My first suicide attempt was in high school.
I didn’t know how to manage my mental health; we had a lot of violence at home, and I wanted a way out. But after my attempt, I felt ashamed. My family did too. There was such a stigma attached to suicide for everyone involved. Like most people when they hear about such things, my family did the best they could at the time, but they didn’t know what to say and were ashamed to seek help. I had an in-patient hospital stay and received a referral for additional treatment after I went home, but my parents and I never talked about my attempt again, so I never had follow-up care.
I needed support, and I had more attempts. But I didn’t have anyone to talk to about why I wanted to stop living.
In college, I went into the behavioral health care field carrying the stigma of having attempted suicide. After graduation, I worked in an addiction treatment program and in crisis services but never talked about my own experience. I knew the way I would have wanted to be treated when I was in care. I knew that different treatment would have mattered to me, and I used my experience to help others but never revealed that I had been there too. I thought I would be seen as weak and unwell. I thought that having made an attempt would stigmatize me. It’s something that’s always with you.
I had never shared my experience, not even with my husband and kids. But when my son was 11, he was learning about mental health in health class. I realized then that if I shared my experience, I could show others that it’s possible to get better and come out on the other side. I could have an impact, but I’d have to tell my family first.
My son’s reaction to my story was everything to me. “Wow! Look at you! You have a great life,” he said. “It’s awesome that you can be OK after that.”
He helped me see the whole picture: That I’m doing really well. That’s the story.
At the time, I was working as the executive director of a nonprofit that provided crisis services, such as the 988 line, emergency youth shelters, and mobile crisis counselors. I decided to tell one person at work, and she was very supportive, so I decided to openly share my story. The staff never knew what happened after counseling people who were thinking of taking their own lives. And here I was—a living, breathing example of someone who was OK. And it allowed others around me to say, “Yes, I’ve had a similar experience.”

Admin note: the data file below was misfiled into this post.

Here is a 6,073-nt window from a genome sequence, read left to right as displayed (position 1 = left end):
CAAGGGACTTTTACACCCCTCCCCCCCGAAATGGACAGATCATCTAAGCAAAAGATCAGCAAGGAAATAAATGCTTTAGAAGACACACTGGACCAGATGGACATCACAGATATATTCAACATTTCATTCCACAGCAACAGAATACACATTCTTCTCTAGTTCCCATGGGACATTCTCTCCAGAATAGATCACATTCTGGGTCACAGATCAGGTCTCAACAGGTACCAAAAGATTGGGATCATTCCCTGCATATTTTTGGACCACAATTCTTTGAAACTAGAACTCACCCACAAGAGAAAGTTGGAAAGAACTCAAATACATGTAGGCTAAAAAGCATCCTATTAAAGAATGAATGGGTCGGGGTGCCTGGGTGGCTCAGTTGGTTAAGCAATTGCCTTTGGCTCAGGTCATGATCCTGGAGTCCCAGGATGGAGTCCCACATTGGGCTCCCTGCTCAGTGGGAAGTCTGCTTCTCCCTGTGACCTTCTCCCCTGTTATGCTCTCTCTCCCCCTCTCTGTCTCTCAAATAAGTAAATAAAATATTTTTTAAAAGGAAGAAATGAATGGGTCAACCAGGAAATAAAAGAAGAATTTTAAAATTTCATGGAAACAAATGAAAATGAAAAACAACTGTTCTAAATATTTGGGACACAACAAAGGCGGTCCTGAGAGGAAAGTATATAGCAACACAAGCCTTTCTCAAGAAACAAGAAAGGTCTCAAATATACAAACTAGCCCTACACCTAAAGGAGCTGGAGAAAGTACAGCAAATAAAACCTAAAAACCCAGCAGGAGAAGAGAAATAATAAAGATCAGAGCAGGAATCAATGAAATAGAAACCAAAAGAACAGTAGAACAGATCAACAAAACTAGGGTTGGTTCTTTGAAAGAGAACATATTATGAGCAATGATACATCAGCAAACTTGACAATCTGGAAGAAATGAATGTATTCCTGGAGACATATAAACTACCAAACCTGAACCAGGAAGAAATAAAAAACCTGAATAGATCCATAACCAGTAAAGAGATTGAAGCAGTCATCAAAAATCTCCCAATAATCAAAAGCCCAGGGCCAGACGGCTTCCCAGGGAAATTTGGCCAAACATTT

I know there’s fear around talking to people who are thinking of ending their lives. But I also know that if someone had talked to me at my low points, it would have helped. I needed someone to know how much pain I was in and to be understood.
It’s OK to ask really direct questions when you suspect someone is at risk. People who are thinking of killing themselves are also afraid that they’ll have to go to the hospital, have restrictions put on them, and that they’ll lose everything. But not wanting to live anymore or thinking about suicide doesn’t always mean action. It just may mean that life hurts and living is hard.
The stigma is really about misunderstanding.
The conversation in this country really is changing. People want to know more. Some very public suicides, such as that of Robin Williams, have opened up the opportunity to talk more, and that reduces the stigma. But we’re not fully there yet.
We need to do more to change the conversation. We can all have a role in reducing the fear and stigma that surround suicide. Using different language is one place to start. Rather than using the phrase “committed suicide,” which associates suicide with “committing” illegal acts, we can say “died by suicide.” It can be hard to remember to be kind to yourself, and, if you use the old phrase, to go back and make the correction. But when I do that with people, it opens the door for me to share why I am doing it, which opens the door to say more about suicide and care for those who have suicidal experiences.
Another step we can all take is to refer to suicide care, and behavioral health care overall, as “health care.” There is no shame in seeking professional care when your heart is ailing or when you have a limp. The same is true for our brains. When we talk about physical health care, we don’t say someone “committed heart failure.”
Talking openly about suicide is suicide prevention. Take some time to understand the issues concerning suicide, find out about risk and protective factors related to suicide, and find resources that provide suicide care. This will help reduce the fear that many of us have when we or those we care about think about suicide, and it prepares us to offer support. Be someone who will start the conversation, share resources for treatment—such as 988—and offer to be a partner on the journey to recovery.
Barb Gay, associate director of the Zero Suicide Institute at the Education Development Center, is a certified prevention specialist and expert in suicide prevention and behavioral health.